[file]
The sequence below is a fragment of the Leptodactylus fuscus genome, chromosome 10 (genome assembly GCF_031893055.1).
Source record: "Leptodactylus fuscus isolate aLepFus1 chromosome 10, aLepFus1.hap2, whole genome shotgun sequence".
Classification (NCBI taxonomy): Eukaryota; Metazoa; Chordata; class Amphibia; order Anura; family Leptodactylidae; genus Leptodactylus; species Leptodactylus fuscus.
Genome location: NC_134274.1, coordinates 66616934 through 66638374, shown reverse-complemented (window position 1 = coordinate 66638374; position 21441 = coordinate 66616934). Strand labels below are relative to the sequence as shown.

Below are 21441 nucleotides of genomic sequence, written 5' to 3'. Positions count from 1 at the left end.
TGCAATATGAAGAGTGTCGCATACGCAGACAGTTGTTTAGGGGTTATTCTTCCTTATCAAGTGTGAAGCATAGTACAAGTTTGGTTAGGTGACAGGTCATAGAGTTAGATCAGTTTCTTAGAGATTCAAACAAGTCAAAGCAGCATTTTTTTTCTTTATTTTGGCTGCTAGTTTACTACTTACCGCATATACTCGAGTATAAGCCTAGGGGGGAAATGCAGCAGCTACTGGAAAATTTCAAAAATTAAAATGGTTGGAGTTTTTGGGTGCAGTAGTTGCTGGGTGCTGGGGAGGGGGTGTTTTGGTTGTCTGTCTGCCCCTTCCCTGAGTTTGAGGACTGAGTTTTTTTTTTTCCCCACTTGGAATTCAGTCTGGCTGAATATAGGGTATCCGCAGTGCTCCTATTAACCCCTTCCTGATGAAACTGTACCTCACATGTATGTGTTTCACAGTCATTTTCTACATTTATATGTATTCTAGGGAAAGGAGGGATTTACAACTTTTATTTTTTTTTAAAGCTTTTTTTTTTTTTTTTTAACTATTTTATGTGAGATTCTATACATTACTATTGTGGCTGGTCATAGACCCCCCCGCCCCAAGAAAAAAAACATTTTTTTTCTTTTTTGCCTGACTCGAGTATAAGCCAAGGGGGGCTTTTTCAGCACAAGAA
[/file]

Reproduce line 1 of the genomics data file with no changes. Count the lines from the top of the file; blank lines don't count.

The sequence below is a fragment of the Leptodactylus fuscus genome, chromosome 10 (genome assembly GCF_031893055.1).